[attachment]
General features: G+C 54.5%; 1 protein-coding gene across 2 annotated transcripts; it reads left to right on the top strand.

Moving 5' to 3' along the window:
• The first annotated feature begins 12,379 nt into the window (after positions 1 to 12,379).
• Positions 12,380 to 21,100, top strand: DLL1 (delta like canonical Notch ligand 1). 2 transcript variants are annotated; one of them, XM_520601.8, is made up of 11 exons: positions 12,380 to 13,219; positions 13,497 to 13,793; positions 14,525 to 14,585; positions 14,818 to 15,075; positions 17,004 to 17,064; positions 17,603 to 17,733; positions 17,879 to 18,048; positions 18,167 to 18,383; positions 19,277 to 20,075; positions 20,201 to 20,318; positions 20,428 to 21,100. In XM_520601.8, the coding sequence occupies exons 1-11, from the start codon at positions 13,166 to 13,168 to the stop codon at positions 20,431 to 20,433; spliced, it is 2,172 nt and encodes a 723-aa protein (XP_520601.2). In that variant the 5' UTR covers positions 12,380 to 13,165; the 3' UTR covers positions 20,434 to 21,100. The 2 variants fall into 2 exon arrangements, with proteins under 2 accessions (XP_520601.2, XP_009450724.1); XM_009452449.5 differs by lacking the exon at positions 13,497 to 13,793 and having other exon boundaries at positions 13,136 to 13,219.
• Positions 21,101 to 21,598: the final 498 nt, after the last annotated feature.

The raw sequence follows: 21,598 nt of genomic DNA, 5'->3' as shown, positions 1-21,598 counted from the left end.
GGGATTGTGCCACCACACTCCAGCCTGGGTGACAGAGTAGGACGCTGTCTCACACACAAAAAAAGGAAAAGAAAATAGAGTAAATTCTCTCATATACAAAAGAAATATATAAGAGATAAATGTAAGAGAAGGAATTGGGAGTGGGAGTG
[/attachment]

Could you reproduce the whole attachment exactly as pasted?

General features: G+C 54.5%; 1 protein-coding gene across 2 annotated transcripts; it reads left to right on the top strand.

Moving 5' to 3' along the window:
• The first annotated feature begins 12,379 nt into the window (after positions 1 to 12,379).
• Positions 12,380 to 21,100, top strand: DLL1 (delta like canonical Notch ligand 1). 2 transcript variants are annotated; one of them, XM_520601.8, is made up of 11 exons: positions 12,380 to 13,219; positions 13,497 to 13,793; positions 14,525 to 14,585; positions 14,818 to 15,075; positions 17,004 to 17,064; positions 17,603 to 17,733; positions 17,879 to 18,048; positions 18,167 to 18,383; positions 19,277 to 20,075; positions 20,201 to 20,318; positions 20,428 to 21,100. In XM_520601.8, the coding sequence occupies exons 1-11, from the start codon at positions 13,166 to 13,168 to the stop codon at positions 20,431 to 20,433; spliced, it is 2,172 nt and encodes a 723-aa protein (XP_520601.2). In that variant the 5' UTR covers positions 12,380 to 13,165; the 3' UTR covers positions 20,434 to 21,100. The 2 variants fall into 2 exon arrangements, with proteins under 2 accessions (XP_520601.2, XP_009450724.1); XM_009452449.5 differs by lacking the exon at positions 13,497 to 13,793 and having other exon boundaries at positions 13,136 to 13,219.
• Positions 21,101 to 21,598: the final 498 nt, after the last annotated feature.

The raw sequence follows: 21,598 nt of genomic DNA, 5'->3' as shown, positions 1-21,598 counted from the left end.
GGGATTGTGCCACCACACTCCAGCCTGGGTGACAGAGTAGGACGCTGTCTCACACACAAAAAAAGGAAAAGAAAATAGAGTAAATTCTCTCATATACAAAAGAAATATATAAGAGATAAATGTAAGAGAAGGAATTGGGAGTGGGAGTG